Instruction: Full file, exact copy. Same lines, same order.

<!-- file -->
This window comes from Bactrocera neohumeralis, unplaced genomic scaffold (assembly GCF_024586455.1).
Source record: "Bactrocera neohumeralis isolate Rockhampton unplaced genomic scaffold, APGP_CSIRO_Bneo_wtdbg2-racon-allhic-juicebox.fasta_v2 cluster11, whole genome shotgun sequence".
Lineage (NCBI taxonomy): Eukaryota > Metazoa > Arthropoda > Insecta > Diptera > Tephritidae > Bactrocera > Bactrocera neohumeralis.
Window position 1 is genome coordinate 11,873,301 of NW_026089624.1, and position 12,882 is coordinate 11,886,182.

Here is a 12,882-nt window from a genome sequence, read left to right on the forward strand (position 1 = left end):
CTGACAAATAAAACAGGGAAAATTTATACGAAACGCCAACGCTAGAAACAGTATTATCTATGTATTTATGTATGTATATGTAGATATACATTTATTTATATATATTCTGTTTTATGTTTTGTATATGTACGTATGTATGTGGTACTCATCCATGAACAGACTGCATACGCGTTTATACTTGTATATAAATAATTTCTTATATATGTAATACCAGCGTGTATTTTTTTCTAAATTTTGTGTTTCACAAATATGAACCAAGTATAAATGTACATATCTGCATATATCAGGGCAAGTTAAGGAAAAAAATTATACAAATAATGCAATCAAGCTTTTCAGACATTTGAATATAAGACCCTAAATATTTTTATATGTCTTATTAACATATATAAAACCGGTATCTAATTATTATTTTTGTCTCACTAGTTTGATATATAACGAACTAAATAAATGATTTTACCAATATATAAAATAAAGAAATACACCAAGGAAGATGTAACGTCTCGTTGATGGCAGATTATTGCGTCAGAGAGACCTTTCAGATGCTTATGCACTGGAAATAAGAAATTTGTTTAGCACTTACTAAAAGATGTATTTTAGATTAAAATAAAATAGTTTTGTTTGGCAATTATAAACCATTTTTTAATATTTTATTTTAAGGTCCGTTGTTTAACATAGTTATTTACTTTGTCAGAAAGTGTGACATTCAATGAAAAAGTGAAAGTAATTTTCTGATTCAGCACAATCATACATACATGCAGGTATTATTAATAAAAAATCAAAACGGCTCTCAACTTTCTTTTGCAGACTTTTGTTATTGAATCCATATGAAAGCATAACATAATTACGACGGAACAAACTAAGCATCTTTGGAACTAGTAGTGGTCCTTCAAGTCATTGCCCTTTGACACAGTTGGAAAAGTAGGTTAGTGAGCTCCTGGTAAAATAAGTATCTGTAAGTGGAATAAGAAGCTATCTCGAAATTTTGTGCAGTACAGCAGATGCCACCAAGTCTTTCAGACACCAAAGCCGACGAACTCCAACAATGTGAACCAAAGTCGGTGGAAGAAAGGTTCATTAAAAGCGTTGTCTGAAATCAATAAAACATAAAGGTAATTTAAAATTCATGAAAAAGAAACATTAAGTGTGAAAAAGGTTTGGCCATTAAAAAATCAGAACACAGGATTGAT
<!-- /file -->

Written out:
This window comes from Bactrocera neohumeralis, unplaced genomic scaffold (assembly GCF_024586455.1).
Source record: "Bactrocera neohumeralis isolate Rockhampton unplaced genomic scaffold, APGP_CSIRO_Bneo_wtdbg2-racon-allhic-juicebox.fasta_v2 cluster11, whole genome shotgun sequence".
Lineage (NCBI taxonomy): Eukaryota > Metazoa > Arthropoda > Insecta > Diptera > Tephritidae > Bactrocera > Bactrocera neohumeralis.
Window position 1 is genome coordinate 11,873,301 of NW_026089624.1, and position 12,882 is coordinate 11,886,182.

Here is a 12,882-nt window from a genome sequence, read left to right on the forward strand (position 1 = left end):
CTGACAAATAAAACAGGGAAAATTTATACGAAACGCCAACGCTAGAAACAGTATTATCTATGTATTTATGTATGTATATGTAGATATACATTTATTTATATATATTCTGTTTTATGTTTTGTATATGTACGTATGTATGTGGTACTCATCCATGAACAGACTGCATACGCGTTTATACTTGTATATAAATAATTTCTTATATATGTAATACCAGCGTGTATTTTTTTCTAAATTTTGTGTTTCACAAATATGAACCAAGTATAAATGTACATATCTGCATATATCAGGGCAAGTTAAGGAAAAAAATTATACAAATAATGCAATCAAGCTTTTCAGACATTTGAATATAAGACCCTAAATATTTTTATATGTCTTATTAACATATATAAAACCGGTATCTAATTATTATTTTTGTCTCACTAGTTTGATATATAACGAACTAAATAAATGATTTTACCAATATATAAAATAAAGAAATACACCAAGGAAGATGTAACGTCTCGTTGATGGCAGATTATTGCGTCAGAGAGACCTTTCAGATGCTTATGCACTGGAAATAAGAAATTTGTTTAGCACTTACTAAAAGATGTATTTTAGATTAAAATAAAATAGTTTTGTTTGGCAATTATAAACCATTTTTTAATATTTTATTTTAAGGTCCGTTGTTTAACATAGTTATTTACTTTGTCAGAAAGTGTGACATTCAATGAAAAAGTGAAAGTAATTTTCTGATTCAGCACAATCATACATACATGCAGGTATTATTAATAAAAAATCAAAACGGCTCTCAACTTTCTTTTGCAGACTTTTGTTATTGAATCCATATGAAAGCATAACATAATTACGACGGAACAAACTAAGCATCTTTGGAACTAGTAGTGGTCCTTCAAGTCATTGCCCTTTGACACAGTTGGAAAAGTAGGTTAGTGAGCTCCTGGTAAAATAAGTATCTGTAAGTGGAATAAGAAGCTATCTCGAAATTTTGTGCAGTACAGCAGATGCCACCAAGTCTTTCAGACACCAAAGCCGACGAACTCCAACAATGTGAACCAAAGTCGGTGGAAGAAAGGTTCATTAAAAGCGTTGTCTGAAATCAATAAAACATAAAGGTAATTTAAAATTCATGAAAAAGAAACATTAAGTGTGAAAAAGGTTTGGCCATTAAAAAATCAGAACACAGGATTGAT